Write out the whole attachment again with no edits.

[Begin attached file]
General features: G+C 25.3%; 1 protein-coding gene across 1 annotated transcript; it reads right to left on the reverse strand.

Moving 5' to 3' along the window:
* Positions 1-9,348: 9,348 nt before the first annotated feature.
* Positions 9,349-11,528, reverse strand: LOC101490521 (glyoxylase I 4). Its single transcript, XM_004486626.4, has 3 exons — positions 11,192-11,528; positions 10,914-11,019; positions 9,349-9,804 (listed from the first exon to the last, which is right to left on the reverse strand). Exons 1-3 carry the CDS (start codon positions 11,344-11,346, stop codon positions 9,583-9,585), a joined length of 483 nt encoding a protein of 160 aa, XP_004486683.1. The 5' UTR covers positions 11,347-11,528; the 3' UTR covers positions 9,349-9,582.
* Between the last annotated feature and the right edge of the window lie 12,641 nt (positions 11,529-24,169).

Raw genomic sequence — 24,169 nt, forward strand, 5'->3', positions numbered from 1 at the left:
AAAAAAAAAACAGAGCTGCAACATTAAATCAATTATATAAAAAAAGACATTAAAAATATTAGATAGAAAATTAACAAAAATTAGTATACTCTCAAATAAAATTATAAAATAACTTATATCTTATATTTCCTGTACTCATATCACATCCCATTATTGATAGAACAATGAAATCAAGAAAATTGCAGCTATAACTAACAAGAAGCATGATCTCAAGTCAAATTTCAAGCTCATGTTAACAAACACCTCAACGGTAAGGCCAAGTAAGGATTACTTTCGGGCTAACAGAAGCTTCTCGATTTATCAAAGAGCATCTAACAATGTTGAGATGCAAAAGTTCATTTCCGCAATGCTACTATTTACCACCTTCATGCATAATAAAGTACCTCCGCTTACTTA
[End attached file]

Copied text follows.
General features: G+C 25.3%; 1 protein-coding gene across 1 annotated transcript; it reads right to left on the reverse strand.

Moving 5' to 3' along the window:
* Positions 1-9,348: 9,348 nt before the first annotated feature.
* Positions 9,349-11,528, reverse strand: LOC101490521 (glyoxylase I 4). Its single transcript, XM_004486626.4, has 3 exons — positions 11,192-11,528; positions 10,914-11,019; positions 9,349-9,804 (listed from the first exon to the last, which is right to left on the reverse strand). Exons 1-3 carry the CDS (start codon positions 11,344-11,346, stop codon positions 9,583-9,585), a joined length of 483 nt encoding a protein of 160 aa, XP_004486683.1. The 5' UTR covers positions 11,347-11,528; the 3' UTR covers positions 9,349-9,582.
* Between the last annotated feature and the right edge of the window lie 12,641 nt (positions 11,529-24,169).

Raw genomic sequence — 24,169 nt, forward strand, 5'->3', positions numbered from 1 at the left:
AAAAAAAAAACAGAGCTGCAACATTAAATCAATTATATAAAAAAAGACATTAAAAATATTAGATAGAAAATTAACAAAAATTAGTATACTCTCAAATAAAATTATAAAATAACTTATATCTTATATTTCCTGTACTCATATCACATCCCATTATTGATAGAACAATGAAATCAAGAAAATTGCAGCTATAACTAACAAGAAGCATGATCTCAAGTCAAATTTCAAGCTCATGTTAACAAACACCTCAACGGTAAGGCCAAGTAAGGATTACTTTCGGGCTAACAGAAGCTTCTCGATTTATCAAAGAGCATCTAACAATGTTGAGATGCAAAAGTTCATTTCCGCAATGCTACTATTTACCACCTTCATGCATAATAAAGTACCTCCGCTTACTTA